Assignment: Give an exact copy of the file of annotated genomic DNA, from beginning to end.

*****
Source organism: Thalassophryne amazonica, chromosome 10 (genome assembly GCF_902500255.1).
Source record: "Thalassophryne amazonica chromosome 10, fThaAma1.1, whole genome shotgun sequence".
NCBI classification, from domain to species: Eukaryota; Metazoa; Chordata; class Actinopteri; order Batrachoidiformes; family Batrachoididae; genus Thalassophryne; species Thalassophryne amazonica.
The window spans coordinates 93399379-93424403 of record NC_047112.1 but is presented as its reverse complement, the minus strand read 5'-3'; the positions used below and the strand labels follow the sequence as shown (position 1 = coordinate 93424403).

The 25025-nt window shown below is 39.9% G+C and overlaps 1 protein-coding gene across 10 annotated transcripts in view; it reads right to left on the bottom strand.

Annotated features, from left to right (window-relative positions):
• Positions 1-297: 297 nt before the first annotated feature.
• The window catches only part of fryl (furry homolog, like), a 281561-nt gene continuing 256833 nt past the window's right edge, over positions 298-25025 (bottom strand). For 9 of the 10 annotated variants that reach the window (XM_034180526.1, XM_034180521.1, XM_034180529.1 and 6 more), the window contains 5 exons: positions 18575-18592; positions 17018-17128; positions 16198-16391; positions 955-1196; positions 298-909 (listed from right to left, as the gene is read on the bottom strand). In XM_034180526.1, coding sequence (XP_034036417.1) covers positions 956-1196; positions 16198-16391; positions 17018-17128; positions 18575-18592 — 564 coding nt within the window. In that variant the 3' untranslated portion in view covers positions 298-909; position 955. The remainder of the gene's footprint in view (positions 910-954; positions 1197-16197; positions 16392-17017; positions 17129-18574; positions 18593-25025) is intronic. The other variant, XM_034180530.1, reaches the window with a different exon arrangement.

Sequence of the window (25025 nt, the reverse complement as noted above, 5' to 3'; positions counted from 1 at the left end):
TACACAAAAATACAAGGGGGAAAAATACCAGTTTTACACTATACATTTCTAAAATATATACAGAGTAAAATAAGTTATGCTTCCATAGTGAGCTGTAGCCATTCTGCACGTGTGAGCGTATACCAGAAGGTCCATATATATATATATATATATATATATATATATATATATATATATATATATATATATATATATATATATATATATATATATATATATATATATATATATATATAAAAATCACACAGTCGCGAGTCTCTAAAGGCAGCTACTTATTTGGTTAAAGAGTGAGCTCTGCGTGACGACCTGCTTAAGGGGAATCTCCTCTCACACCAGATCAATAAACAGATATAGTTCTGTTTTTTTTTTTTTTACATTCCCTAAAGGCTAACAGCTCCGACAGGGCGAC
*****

Source organism: Thalassophryne amazonica, chromosome 10 (genome assembly GCF_902500255.1).
Source record: "Thalassophryne amazonica chromosome 10, fThaAma1.1, whole genome shotgun sequence".
NCBI classification, from domain to species: Eukaryota; Metazoa; Chordata; class Actinopteri; order Batrachoidiformes; family Batrachoididae; genus Thalassophryne; species Thalassophryne amazonica.
The window spans coordinates 93399379-93424403 of record NC_047112.1 but is presented as its reverse complement, the minus strand read 5'-3'; the positions used below and the strand labels follow the sequence as shown (position 1 = coordinate 93424403).

The 25025-nt window shown below is 39.9% G+C and overlaps 1 protein-coding gene across 10 annotated transcripts in view; it reads right to left on the bottom strand.

Annotated features, from left to right (window-relative positions):
• Positions 1-297: 297 nt before the first annotated feature.
• The window catches only part of fryl (furry homolog, like), a 281561-nt gene continuing 256833 nt past the window's right edge, over positions 298-25025 (bottom strand). For 9 of the 10 annotated variants that reach the window (XM_034180526.1, XM_034180521.1, XM_034180529.1 and 6 more), the window contains 5 exons: positions 18575-18592; positions 17018-17128; positions 16198-16391; positions 955-1196; positions 298-909 (listed from right to left, as the gene is read on the bottom strand). In XM_034180526.1, coding sequence (XP_034036417.1) covers positions 956-1196; positions 16198-16391; positions 17018-17128; positions 18575-18592 — 564 coding nt within the window. In that variant the 3' untranslated portion in view covers positions 298-909; position 955. The remainder of the gene's footprint in view (positions 910-954; positions 1197-16197; positions 16392-17017; positions 17129-18574; positions 18593-25025) is intronic. The other variant, XM_034180530.1, reaches the window with a different exon arrangement.

Sequence of the window (25025 nt, the reverse complement as noted above, 5' to 3'; positions counted from 1 at the left end):
TACACAAAAATACAAGGGGGAAAAATACCAGTTTTACACTATACATTTCTAAAATATATACAGAGTAAAATAAGTTATGCTTCCATAGTGAGCTGTAGCCATTCTGCACGTGTGAGCGTATACCAGAAGGTCCATATATATATATATATATATATATATATATATATATATATATATATATATATATATATATATATATATATATATATATATATATATATATATATATATATATAAAAATCACACAGTCGCGAGTCTCTAAAGGCAGCTACTTATTTGGTTAAAGAGTGAGCTCTGCGTGACGACCTGCTTAAGGGGAATCTCCTCTCACACCAGATCAATAAACAGATATAGTTCTGTTTTTTTTTTTTTTACATTCCCTAAAGGCTAACAGCTCCGACAGGGCGAC